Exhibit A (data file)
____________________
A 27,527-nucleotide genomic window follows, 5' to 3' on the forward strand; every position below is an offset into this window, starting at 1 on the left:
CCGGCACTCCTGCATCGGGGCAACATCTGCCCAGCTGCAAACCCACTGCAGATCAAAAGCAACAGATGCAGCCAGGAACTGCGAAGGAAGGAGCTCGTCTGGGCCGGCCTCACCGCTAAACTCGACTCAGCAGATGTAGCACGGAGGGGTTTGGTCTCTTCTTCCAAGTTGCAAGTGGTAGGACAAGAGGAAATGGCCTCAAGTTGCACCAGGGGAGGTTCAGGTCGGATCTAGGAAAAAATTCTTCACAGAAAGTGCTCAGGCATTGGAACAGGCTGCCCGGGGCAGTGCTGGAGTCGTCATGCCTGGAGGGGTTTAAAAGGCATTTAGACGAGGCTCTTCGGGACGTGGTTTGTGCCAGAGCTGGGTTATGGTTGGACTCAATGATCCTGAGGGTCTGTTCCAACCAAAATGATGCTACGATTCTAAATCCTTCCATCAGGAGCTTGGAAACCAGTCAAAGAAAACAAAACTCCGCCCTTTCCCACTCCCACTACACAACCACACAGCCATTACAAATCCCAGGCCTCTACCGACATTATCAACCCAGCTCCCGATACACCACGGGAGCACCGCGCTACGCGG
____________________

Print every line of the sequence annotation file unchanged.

A 27,527-nucleotide genomic window follows, 5' to 3' on the forward strand; every position below is an offset into this window, starting at 1 on the left:
CCGGCACTCCTGCATCGGGGCAACATCTGCCCAGCTGCAAACCCACTGCAGATCAAAAGCAACAGATGCAGCCAGGAACTGCGAAGGAAGGAGCTCGTCTGGGCCGGCCTCACCGCTAAACTCGACTCAGCAGATGTAGCACGGAGGGGTTTGGTCTCTTCTTCCAAGTTGCAAGTGGTAGGACAAGAGGAAATGGCCTCAAGTTGCACCAGGGGAGGTTCAGGTCGGATCTAGGAAAAAATTCTTCACAGAAAGTGCTCAGGCATTGGAACAGGCTGCCCGGGGCAGTGCTGGAGTCGTCATGCCTGGAGGGGTTTAAAAGGCATTTAGACGAGGCTCTTCGGGACGTGGTTTGTGCCAGAGCTGGGTTATGGTTGGACTCAATGATCCTGAGGGTCTGTTCCAACCAAAATGATGCTACGATTCTAAATCCTTCCATCAGGAGCTTGGAAACCAGTCAAAGAAAACAAAACTCCGCCCTTTCCCACTCCCACTACACAACCACACAGCCATTACAAATCCCAGGCCTCTACCGACATTATCAACCCAGCTCCCGATACACCACGGGAGCACCGCGCTACGCGG